Here’s the Deal with Pot in North Korea

Photo by Vortex Farmacy.

In 1962, American soldier Allen Abshier, stationed in South Korea, defected to the ironically-named Democratic People’s Republic of Korea—AKA (the completely non-democratic) North Korea—in order to avoid court-martial charges, after having been caught smoking marijuana five or six times. Presumably, he was allowed to smoke freely in the country where he sought asylum.

It is surprising that a regime as diabolically punishing as the one that arrested and detained college student Otto Warmbier, for allegedly stealing a poster from his hotel room while on vacation, would be so open about cannabis. (Tragically, after 17 months in prison, Otto Warmbier succumbed to injuries sustained in captivity and died a few days after his release.)

There are conflicting reports on the legal status of cannabis in North Korea. Multiple reports from defectors and tourists claim there is no law regarding the possession of cannabis in North Korea, or, if there is, it is mostly unenforced. As a result, it is not classified as a drug. However, other reports claim that cannabis is illegal.

The status of cannabis in North Korea is unclear due to the lack of sources available to the outside world, with some observers stating that cannabis is effectively legal, or at least tolerated, in the country and others arguing that this is a misconception and that marijuana is illegal there.

According to South Korean-born grad student Richard Kim, “It’s actually called ‘daemacho,’ and it’s hella illegal in both Koreas.”

VICE News, reported in 2013 that cannabis was widely used and tolerated in North Korea, smoked as ip tambae (잎담배, “leaf tobacco”) by the lower classes, as a cheap alternative to cigarettes, and to relax after a day of labor. 

However, a reply by journalist Keegan Hamilton, in a 2014 article in the Guardian, sought to debunk these as rumors. He cited Matthew Reichel of the Pyongyang Project, who notes that ip tambae is actually a mixture of herbs and tobacco, superficially resembling cannabis, but unrelated.

According to at least one tourist report, their group purchased marijuana in Rason’s indoor marketplace, in the Rason special economic zone in North Korea’s North Hamgyong province. They were then able to roll it and smoke it right out in the open, and eventually even share spliffs with their stone-faced “minders.”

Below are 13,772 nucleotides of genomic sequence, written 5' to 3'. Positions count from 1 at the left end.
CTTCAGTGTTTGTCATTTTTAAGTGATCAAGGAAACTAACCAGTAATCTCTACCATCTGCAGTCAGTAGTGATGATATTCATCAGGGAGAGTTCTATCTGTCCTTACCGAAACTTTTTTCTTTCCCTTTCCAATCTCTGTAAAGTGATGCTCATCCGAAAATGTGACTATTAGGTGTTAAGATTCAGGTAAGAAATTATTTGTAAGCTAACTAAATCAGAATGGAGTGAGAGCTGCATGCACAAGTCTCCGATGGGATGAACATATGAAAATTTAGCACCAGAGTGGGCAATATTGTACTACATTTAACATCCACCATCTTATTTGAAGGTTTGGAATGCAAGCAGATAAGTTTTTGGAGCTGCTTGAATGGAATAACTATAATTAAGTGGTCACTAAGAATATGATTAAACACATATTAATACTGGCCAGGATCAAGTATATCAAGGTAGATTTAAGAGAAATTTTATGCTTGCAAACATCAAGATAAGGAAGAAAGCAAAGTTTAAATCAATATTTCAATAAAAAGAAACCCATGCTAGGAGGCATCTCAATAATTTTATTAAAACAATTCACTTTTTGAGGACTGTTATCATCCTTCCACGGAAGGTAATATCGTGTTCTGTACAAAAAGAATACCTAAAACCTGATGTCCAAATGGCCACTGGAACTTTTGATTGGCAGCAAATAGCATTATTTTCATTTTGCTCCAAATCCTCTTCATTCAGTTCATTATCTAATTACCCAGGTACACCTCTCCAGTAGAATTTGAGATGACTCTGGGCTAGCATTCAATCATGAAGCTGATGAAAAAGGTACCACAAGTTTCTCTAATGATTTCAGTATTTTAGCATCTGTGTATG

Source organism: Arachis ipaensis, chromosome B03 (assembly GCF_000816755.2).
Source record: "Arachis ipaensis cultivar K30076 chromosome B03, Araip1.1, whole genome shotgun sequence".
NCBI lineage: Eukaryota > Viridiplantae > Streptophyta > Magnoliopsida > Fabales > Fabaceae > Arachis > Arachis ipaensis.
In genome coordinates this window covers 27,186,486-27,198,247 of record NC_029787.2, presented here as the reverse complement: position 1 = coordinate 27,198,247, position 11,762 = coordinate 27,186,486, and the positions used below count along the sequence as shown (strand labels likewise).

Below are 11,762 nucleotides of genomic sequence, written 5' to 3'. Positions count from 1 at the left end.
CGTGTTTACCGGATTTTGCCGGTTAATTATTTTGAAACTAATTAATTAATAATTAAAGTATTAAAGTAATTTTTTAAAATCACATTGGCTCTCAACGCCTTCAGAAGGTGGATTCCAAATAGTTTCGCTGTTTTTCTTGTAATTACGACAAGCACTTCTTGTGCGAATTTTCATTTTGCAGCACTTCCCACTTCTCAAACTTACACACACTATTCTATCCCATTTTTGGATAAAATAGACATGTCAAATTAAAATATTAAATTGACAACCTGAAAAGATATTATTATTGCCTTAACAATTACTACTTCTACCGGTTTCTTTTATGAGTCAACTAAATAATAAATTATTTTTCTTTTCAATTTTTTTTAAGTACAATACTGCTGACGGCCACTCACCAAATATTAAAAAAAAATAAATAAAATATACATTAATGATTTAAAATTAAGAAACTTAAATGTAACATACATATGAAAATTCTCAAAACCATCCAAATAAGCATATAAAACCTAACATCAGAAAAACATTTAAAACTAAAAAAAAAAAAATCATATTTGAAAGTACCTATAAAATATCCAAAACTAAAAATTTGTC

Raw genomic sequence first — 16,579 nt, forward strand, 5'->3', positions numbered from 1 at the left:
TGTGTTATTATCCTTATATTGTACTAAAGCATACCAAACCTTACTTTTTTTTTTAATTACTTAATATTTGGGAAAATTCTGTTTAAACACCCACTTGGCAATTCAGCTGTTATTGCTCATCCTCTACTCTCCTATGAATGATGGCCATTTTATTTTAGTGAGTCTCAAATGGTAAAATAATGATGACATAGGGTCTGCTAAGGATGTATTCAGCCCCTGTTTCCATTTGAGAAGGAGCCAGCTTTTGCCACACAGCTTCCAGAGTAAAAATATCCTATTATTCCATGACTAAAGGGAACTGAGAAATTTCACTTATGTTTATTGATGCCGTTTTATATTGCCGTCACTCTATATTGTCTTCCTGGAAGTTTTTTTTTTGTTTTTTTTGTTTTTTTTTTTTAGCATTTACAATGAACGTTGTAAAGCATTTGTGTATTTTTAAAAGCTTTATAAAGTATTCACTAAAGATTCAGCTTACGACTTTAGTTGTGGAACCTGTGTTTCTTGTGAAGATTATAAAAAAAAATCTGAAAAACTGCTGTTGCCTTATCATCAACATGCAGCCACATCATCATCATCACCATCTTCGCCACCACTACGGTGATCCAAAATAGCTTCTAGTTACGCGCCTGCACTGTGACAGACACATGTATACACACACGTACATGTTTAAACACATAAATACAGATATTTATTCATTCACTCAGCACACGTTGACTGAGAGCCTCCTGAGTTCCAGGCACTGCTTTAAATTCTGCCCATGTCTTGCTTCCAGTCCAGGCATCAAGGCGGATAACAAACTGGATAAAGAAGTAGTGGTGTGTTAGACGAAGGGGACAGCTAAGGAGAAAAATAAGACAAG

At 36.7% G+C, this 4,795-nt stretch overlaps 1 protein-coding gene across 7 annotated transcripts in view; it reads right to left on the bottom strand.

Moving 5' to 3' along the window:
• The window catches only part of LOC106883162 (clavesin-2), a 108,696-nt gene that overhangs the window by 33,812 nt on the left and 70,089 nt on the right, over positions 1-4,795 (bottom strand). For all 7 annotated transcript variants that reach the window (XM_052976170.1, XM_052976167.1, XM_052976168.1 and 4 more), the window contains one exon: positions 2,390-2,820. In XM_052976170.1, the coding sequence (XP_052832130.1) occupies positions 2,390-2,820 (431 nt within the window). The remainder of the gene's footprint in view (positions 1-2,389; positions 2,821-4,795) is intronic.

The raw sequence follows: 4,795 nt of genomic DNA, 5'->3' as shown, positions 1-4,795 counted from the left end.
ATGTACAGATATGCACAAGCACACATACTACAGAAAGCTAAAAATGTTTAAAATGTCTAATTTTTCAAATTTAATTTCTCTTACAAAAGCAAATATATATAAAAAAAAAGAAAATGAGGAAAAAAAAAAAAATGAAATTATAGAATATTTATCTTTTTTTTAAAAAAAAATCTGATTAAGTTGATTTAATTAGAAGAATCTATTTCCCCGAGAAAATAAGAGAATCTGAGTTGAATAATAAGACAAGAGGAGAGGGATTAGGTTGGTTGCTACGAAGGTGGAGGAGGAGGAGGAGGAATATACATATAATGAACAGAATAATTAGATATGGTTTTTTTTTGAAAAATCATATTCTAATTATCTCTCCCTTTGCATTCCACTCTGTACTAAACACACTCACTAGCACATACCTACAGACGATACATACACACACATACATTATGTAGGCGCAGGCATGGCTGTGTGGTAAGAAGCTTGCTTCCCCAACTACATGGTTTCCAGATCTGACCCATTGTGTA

Detractors would argue that this form of cannabis is some kind of ditch-weed, or feral hemp, which Wikipedia defines as “wild-growing cannabis generally descended from industrial hemp plants previously cultivated for fibre, with low or negligible amounts of psychoactive tetrahydrocannabinol (THC).”

Tour operators working in the country have also confirmed that such plants can be bought in Rason.

While some North Koreans may cultivate personal amounts of psychoactive cannabis in their home gardens, its use is not condoned; though, it is also unlikely to be punished severely. This seems directly at odds with the fact that entire families are reported to be hauled off and punished for a minor infraction committed by one family member.

Considering the United Nations Security Council passed a unanimous resolution on Saturday, which imposed new sanctions on North Korea that target North Korea’s primary exports, including coal, iron, iron ore, lead, lead ore and seafood, perhaps it’s time the isolated regime explores cultivating another one of its potential primary exports—pot.

According to Sokeel Park, leader of the California-based NGO Liberty in North Koreait is alleged that cannabis has been sold abroad as a way to boost foreign revenues for quite some time.

Despite China voting with the U.S. to sanction North Korea, Chinese tourists visiting neighboring North Korea are reportedly buying large quantities of bargain bags of herb, then selling it for a decent profit upon returning home to China, where cannabis is highly illegal and drug laws are harshly enforced.

Adding tougher sanctions was not possible, with China opposing more severe restrictions that might have been urged by Washington. North Korea is still allowed to receive oil.

According to Radio Free Asia, “[Former leader] Kim Il-sung extensively encouraged the cultivation of yeoksam, the colloquial term for marijuana, meaning “the special plant” to solve a cooking oil shortage in the early 1980s.”

An anonymous North Korean source has said that while Kim Jong-un’s regime cracks down on methamphetamines, it does not consider marijuana to be a drug.

Don’t get too excited about going there, though.

As a result of the tragic and untimely death of Otto Warmbier, the Unites States has issued a travel embargo to North Korea. The ban will take effect on September 1, 2017.

Therefore, it seems an unattainable destination for any intrepid pot tourist, which is probably for the best.

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